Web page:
As millennials (born 1981 to 1996), you are well known for your distinctiveness as a group. Your generation has followed paths and set goals that are decidedly different from those chosen by previous generations. You are highly diverse, better educated, more socially conscious, and wait longer to have families than your parents and grandparents. But one thing you have in common with other generational groups is the need for estate planning. Unfortunately, a startling 79% of millennials do not have basic estate plans in place. Your needs and goals may vary, but having an estate plan in place is crucial for every adult, including millennials. You do not know what the future holds, and we can help you make sure that plans are in place that not only provide for your own future needs but also those of your loved ones and pets.

Will and/or Trust

As a millennial, you may not have accumulated as much wealth as members of older generations, but it is important for you to make sure that your money and property will go to the family members or loved ones you have chosen if something happens to you. If you do not have a will or trust, your money and property will pass to the person designated by state law, which may not be the person you would want to inherit your prized possessions and money. In addition, if you are married and have young children, you need to take steps to ensure that your spouse and children are provided for. A trust is often the best solution: If your spouse inherits your money and property outright under a will, and your spouse eventually remarries, your assets could go to the second spouse instead of your children. In addition, the inheritance will be vulnerable to claims made by your spouse’s creditors. A trust can avoid these results by allowing you to choose who receives your property and money, as well as the timing and size of the gifts.

Pet Trust

If you are one of many millennials, especially those who live in large urban areas, who chose either to delay having children or to remain childless, you may have adopted pets that you love and dote upon just as you would a child. Especially if you are single, you should consider a pet trust to provide for your pet’s care if something happens to you. The pet trust can allow you to make arrangements for your pet if you die or are physically unable to care for them yourself. The pet trust can not only specify a caregiver for your pet, it can also provide care instructions and set aside funds sufficient to care for your pet’s needs (medical care, grooming, exercise, etc.). You also have the ability to name an additional person to manage the money you have set aside for your pet, if you would rather have someone other than the caregiver in charge of the money.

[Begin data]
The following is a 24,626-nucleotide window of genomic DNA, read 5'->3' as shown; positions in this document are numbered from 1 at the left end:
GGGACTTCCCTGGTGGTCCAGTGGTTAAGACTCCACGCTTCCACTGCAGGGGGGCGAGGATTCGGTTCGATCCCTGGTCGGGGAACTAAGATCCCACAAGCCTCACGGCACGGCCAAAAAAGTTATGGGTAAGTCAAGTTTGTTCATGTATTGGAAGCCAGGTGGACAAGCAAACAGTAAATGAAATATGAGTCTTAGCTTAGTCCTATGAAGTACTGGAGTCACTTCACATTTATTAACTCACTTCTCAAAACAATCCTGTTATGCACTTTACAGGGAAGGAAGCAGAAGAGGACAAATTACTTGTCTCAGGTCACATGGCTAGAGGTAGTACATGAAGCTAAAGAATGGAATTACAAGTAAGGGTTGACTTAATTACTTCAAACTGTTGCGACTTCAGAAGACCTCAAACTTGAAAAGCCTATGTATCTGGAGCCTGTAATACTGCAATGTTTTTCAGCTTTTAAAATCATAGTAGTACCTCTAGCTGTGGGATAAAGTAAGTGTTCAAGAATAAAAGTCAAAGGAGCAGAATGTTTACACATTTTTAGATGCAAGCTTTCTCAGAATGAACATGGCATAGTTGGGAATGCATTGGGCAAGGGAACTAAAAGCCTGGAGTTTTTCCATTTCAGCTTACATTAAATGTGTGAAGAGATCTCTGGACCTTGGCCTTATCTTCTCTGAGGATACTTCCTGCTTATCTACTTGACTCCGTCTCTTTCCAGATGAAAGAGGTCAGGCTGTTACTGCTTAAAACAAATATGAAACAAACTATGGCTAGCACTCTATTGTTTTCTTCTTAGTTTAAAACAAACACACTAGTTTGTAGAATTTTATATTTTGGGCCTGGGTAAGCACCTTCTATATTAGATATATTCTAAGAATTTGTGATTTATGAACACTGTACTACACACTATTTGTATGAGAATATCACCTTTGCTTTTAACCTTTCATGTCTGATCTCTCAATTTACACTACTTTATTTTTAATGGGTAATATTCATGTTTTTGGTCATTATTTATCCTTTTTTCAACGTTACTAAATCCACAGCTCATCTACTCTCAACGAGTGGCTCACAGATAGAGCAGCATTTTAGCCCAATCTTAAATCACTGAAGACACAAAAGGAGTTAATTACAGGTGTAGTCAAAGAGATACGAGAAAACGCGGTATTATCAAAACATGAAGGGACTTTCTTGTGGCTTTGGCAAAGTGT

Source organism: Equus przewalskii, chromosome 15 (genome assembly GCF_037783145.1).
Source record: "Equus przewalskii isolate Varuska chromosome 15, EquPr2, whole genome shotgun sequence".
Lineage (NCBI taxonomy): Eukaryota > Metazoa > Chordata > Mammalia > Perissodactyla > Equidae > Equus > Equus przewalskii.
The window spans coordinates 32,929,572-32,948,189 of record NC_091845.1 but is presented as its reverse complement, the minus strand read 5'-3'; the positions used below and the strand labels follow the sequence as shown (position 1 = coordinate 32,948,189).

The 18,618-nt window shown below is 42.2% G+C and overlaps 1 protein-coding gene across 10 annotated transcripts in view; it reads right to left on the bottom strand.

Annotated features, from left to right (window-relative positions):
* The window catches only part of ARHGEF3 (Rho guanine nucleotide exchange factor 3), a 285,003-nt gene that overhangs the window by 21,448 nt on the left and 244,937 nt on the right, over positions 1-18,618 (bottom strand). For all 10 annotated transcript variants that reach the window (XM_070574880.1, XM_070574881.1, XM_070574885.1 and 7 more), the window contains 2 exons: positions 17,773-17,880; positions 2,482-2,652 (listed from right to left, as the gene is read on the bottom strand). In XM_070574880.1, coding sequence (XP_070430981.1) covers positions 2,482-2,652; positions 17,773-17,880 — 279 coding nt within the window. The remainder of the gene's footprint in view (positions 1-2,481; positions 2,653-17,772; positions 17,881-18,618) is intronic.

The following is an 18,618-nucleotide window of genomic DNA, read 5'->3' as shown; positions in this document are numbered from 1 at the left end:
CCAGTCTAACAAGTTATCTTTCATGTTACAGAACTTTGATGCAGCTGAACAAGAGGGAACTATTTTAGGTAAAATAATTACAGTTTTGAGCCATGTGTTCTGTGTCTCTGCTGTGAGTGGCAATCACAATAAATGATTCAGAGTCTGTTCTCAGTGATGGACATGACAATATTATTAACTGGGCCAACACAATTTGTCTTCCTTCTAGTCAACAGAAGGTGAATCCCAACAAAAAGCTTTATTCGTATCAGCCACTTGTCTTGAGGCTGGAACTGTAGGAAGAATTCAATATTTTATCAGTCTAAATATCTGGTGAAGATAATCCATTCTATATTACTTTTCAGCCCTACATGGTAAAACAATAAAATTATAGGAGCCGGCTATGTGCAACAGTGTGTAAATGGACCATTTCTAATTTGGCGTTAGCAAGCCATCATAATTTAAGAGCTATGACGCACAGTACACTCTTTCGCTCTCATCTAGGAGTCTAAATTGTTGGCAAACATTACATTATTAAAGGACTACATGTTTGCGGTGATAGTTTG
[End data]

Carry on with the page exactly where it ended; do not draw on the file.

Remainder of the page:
Charitable Remainder Trust

Millennials are well known for being socially conscious and wanting to make a positive difference in the world. If you want your money and possessions to support a charitable cause when you pass away, you may be interested in establishing a charitable remainder trust, which enables you to benefit from a stream of income for your own life, with the remaining money in the trust going to a charity you have selected upon your death.

Planning for Student Loans or Credit Card Debt

As the cost of college tuition continues to increase, the level of debt millennials have begun their adult lives with is startlingly high. The average student loan debt of adults aged 25 to 34 is $33,000 per borrower. Federal student loans typically are forgiven upon the borrower’s death, but the estates of borrowers who obtained private loans can be pursued by those lenders. In addition, high credit card debt is prevalent among millennials. If you have incurred substantial debt, life insurance sufficient to cover income tax on the cancellation of debt in the case of a federal student loan or to cover the debt itself if a student loan is owed to a private lender or money is owed to a credit card company may be a good solution if you are concerned about the burden your debt could place on your loved ones upon your death.